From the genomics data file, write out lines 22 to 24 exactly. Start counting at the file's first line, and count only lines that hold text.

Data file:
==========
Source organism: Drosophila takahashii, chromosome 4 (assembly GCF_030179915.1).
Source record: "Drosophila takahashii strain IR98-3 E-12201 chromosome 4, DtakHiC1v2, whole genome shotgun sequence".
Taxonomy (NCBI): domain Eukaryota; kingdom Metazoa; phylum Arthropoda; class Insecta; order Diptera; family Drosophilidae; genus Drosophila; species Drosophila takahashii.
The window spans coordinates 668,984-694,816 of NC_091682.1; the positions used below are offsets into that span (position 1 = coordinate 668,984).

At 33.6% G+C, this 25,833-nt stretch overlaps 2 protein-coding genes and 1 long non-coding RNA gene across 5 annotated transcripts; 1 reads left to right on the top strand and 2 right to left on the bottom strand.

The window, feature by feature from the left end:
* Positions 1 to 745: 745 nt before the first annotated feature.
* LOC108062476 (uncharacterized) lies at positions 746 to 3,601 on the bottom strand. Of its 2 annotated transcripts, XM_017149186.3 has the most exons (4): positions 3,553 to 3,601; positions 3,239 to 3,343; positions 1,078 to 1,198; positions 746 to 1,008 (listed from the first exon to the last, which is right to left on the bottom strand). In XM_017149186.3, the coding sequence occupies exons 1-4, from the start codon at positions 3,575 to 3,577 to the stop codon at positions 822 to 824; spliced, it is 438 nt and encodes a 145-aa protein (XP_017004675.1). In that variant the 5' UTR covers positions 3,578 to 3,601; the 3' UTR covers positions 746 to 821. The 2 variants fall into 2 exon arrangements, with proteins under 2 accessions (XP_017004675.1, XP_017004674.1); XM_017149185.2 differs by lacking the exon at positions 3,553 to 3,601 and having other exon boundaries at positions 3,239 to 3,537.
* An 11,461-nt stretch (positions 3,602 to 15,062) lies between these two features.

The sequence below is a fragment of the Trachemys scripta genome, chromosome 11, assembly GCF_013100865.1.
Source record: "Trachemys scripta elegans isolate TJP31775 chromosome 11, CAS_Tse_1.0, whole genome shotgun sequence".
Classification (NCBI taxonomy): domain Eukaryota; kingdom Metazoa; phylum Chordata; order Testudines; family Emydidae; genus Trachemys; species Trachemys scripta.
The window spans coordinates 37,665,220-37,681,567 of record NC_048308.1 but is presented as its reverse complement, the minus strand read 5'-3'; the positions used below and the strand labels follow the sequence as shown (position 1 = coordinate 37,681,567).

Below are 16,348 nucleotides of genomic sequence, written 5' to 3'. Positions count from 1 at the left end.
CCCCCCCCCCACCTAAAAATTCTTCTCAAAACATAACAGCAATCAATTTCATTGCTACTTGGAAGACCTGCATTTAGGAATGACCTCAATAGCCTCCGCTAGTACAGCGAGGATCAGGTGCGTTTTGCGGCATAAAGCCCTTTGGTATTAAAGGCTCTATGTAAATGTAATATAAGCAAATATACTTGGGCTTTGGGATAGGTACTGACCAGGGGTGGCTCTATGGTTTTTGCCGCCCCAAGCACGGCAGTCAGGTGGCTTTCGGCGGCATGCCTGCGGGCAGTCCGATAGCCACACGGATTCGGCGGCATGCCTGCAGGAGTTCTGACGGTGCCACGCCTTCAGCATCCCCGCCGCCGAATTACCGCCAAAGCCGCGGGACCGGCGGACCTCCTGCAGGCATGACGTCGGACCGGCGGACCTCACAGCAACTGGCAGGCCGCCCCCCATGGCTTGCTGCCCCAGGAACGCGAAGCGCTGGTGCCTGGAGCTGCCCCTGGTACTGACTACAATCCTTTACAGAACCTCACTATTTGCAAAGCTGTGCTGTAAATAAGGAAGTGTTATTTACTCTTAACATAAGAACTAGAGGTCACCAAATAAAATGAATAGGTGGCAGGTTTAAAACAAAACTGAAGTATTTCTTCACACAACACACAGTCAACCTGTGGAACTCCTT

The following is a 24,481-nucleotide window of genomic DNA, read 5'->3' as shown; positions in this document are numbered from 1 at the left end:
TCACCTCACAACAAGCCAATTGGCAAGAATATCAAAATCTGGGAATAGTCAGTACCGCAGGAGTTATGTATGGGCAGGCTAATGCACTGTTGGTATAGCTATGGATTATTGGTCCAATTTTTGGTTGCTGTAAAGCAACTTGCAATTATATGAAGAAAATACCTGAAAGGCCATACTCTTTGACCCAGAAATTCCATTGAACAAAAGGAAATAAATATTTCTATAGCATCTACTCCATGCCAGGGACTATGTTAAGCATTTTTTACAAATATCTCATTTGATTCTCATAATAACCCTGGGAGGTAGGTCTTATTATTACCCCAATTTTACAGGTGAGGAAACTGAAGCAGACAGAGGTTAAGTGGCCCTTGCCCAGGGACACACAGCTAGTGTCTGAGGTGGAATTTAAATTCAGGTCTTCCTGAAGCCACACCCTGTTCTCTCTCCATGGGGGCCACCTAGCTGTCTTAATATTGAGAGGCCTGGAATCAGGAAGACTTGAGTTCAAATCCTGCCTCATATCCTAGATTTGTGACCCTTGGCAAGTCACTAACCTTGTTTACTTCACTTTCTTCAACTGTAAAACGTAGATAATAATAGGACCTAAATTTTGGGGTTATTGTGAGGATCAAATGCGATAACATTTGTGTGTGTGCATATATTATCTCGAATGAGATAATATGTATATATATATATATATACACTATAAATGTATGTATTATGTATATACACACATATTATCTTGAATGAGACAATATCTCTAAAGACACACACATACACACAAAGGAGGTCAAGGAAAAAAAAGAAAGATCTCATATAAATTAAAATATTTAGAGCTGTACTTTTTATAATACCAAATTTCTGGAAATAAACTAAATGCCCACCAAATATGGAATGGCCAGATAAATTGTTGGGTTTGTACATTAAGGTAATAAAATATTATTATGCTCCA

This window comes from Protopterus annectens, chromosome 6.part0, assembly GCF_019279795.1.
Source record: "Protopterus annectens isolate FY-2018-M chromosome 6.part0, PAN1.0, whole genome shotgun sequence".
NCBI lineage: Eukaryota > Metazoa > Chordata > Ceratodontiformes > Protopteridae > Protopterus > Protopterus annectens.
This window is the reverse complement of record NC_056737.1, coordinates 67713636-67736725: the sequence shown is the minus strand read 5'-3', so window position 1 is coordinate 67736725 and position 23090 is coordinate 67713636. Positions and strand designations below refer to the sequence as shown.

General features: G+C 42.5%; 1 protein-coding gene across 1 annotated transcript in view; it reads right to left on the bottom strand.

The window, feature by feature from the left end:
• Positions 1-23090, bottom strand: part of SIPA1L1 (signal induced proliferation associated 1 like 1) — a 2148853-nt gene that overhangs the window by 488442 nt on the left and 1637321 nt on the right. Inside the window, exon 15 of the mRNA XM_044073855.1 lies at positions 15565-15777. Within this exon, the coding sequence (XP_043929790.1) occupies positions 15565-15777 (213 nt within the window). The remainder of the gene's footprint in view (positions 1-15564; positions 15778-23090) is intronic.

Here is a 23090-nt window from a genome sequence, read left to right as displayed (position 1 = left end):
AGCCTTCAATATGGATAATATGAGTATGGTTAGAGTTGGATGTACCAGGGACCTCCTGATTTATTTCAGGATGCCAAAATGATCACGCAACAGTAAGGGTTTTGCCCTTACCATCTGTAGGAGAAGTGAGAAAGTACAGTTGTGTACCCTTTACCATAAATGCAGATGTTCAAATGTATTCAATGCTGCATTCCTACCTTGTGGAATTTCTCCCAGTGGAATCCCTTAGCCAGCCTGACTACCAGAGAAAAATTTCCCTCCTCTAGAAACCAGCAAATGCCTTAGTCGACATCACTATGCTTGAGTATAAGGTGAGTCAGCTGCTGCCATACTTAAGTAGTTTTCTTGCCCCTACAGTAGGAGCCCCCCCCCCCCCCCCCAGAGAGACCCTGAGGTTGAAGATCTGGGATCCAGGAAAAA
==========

General features: G+C 42.5%; 1 protein-coding gene across 1 annotated transcript in view; it reads right to left on the bottom strand.

The window, feature by feature from the left end:
• Positions 1-23090, bottom strand: part of SIPA1L1 (signal induced proliferation associated 1 like 1) — a 2148853-nt gene that overhangs the window by 488442 nt on the left and 1637321 nt on the right. Inside the window, exon 15 of the mRNA XM_044073855.1 lies at positions 15565-15777. Within this exon, the coding sequence (XP_043929790.1) occupies positions 15565-15777 (213 nt within the window). The remainder of the gene's footprint in view (positions 1-15564; positions 15778-23090) is intronic.